Photographing people gets messy.
“They don’t stay where you put them. And they talk back,” said Daryl Bunn. “When you’re shooting products, you don’t have those problems.”
And he should know.
Bunn is a Jacksonville commercial product photographer who has been producing images for clients for over 40 years. He also is a fine art photographer, serigraphy artist, art collector, designer and woodworker.
He works out of his rehabbed studio at Edison and May streets in Brooklyn that he bought as a condemned building in 1982. He lives upstairs with his four cats — Jack, Edison, May and Rufus.
His passion for photography began when his parents gave him a camera for Christmas as a boy in northern Michigan. He loved it. He spent three years in the Navy as a photographer, which is how he ended up in Jacksonville.
After leaving the service, Bunn went back home for a bit. He jumped at the opportunity to start his business in Jacksonville in the back of a frame shop, shooting anything that would help buy a few groceries and put gas in the tank.
Little by little — by working hard and getting some good breaks — he ended up shooting for advertising agencies.
At first it was a lot of resort imagery, but eventually he graduated to table-top and product work.
“I like to spend an hour or two strategically placing sesame seeds on a bun. … That’s kind of my personality,” jokes Bunn.
Most successful photographs look like you’re just clicking a button, Bunn said. But there’s so much more involved.
During a recent shoot for a sandwich restaurant chain, he sat down with the food stylist while they carefully assembled the components of the chain’s newest sub to be photographed for advertising.
Each piece is chosen carefully from several possibilities that are brought in to give the sandwich the right look.
At the end of the day, Bunn loaded up the leftover food and took it to the Sulzbacher Center so it wouldn’t be wasted.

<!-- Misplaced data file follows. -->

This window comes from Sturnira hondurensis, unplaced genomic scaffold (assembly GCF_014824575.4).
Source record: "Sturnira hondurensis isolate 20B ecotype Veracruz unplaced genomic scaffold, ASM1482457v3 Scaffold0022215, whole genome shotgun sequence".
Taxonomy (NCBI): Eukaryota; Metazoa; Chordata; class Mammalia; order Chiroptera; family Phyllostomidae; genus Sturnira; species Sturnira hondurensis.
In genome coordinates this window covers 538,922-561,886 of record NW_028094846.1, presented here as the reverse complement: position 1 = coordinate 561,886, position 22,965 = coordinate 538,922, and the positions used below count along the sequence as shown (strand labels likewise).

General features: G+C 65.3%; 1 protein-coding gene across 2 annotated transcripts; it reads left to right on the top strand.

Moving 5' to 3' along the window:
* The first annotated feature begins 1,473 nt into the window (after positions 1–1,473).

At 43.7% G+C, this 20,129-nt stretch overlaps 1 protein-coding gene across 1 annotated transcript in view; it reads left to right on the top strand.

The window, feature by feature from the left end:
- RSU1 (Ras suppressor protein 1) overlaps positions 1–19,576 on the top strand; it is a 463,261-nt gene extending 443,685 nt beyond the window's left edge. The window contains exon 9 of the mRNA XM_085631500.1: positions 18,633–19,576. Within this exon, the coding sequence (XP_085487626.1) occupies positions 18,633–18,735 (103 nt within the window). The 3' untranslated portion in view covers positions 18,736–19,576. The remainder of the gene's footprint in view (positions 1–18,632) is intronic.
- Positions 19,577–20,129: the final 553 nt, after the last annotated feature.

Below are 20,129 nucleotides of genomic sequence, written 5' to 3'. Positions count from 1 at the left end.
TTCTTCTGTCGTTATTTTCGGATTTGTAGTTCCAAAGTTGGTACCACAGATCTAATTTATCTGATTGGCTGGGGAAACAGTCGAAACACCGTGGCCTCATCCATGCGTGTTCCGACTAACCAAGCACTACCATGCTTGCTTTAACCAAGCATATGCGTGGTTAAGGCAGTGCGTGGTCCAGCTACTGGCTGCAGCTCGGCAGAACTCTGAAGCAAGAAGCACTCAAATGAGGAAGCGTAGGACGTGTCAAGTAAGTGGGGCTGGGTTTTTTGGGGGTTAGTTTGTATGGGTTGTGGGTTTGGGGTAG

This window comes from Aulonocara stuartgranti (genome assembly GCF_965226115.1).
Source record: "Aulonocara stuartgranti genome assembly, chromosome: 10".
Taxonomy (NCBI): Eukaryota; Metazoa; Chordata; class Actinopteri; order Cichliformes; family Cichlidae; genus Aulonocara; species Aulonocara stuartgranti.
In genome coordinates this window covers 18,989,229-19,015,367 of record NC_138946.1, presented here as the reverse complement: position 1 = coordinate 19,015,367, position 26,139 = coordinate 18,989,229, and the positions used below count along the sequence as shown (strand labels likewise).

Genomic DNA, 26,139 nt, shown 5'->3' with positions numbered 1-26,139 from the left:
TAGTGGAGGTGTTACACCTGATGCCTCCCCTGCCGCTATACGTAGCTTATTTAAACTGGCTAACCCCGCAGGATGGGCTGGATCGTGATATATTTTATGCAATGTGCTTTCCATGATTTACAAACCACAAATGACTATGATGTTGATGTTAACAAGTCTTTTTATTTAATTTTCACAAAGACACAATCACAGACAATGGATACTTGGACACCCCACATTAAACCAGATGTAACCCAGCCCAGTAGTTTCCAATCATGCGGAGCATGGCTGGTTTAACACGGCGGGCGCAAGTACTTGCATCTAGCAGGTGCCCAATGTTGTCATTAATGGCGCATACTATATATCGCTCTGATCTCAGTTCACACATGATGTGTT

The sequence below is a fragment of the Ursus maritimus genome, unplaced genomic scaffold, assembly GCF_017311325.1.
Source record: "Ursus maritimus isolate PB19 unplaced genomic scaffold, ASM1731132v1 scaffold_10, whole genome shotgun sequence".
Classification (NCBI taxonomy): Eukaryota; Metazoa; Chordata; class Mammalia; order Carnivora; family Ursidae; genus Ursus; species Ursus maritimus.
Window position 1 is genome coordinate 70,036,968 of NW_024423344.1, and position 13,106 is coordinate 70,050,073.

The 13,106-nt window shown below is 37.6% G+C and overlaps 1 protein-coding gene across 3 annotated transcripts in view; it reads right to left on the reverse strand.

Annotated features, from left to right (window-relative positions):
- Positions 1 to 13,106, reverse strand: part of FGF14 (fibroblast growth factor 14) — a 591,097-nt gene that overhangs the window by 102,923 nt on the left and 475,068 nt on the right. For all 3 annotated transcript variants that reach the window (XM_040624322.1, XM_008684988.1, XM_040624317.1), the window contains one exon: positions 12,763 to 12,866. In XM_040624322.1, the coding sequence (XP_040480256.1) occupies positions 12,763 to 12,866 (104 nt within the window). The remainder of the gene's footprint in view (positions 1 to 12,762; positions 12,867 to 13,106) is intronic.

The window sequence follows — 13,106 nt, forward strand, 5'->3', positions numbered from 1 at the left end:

The client needed one perfect photo of one sandwich. With the input of their marketing folks, ad agency people and art director, it took eight hours to make it happen. Eight hours.
“I like perfection. The best it can be,” Bunn said.
Photoshop can be a big part of advertising work, but getting it as perfect as possible in the camera is his goal.
The camera he uses for his commercial work creates some of the sharpest images in the industry. To his knowledge, there’s not another one in use in the area. He says the detail it captures can blow art directors’ minds when they see the photos for the first time.
“I’ve never studied photography. It’s the stupidest major,” Bunn said. “You learn to do photography by shooting a ton.”
Which he has.
Over the years, Bunn has dabbled in creating serigraphic prints using the silk-screen printing process.
He enjoys the process and the riskiness of creating these prints, which allows him to be more expressive than in his day-to-day photography work.
While he can control the outcome of his photographs, the process in serigraphy is a bit more messy and not as easy to control the final product.
Bunn may start with 25 pieces but end up with only 10 that conform to his original vision.
Woodworking provides another outlet for his creative expression. He built the kitchen cabinets in the living area of his studio building along with some tables used to display his art collection.
He also has a thing for creating interesting lamps from found objects like tree roots and an antique typewriter. He makes them without destroying the functionality of the original item.
About his penchant for making the items, he says, “They may not find me handsome, but at least they’ll find me handy.”
Over the years, he’s amassed quite a portfolio of fine art photography work of which he’s very proud. It tends to be still life and interesting objects. Much of it is on display on the gallery walls of his studio.
“I’ve sold a few pieces, here and there,” he says modestly.
Bunn’s work can be found on the walls of the Mayo Clinic, Baptist Health, law firms and in private collections throughout the area.
He’s seen a world of change in the art culture in Jacksonville over the years. Back in the ’70s and ’80s, there was nothing going on. Today it’s great to be a part of it and it continues to excite him for the future of art in this city.
“But it’s the commercial work that pays the bills around here,” he said.
Bunn numbers some major companies among his clients, over the years shooting anything from food to medical equipment to billiard products to exotic cars. His work appears in catalogs, in magazines and on billboards.
He once shot boxing promoter Don King’s new $200,000 Lamborghini in his studio. “And I got to drive it before he did,” Bunn said.
At 63, Bunn doesn’t know what the future holds. While he has a for sale sign on his property, he would really hate to move.
Maybe he’ll retire someday and split his time between Jacksonville, his home in the Great Smoky Mountains in North Carolina and even Michigan, during the milder months.
He’s always been one to let the wind blow him where it will.
“As long as the guy upstairs keeps his eye on me and keeps me out of trouble,” he said.
If he doesn’t have to force things, Bunn figures it’s meant to be.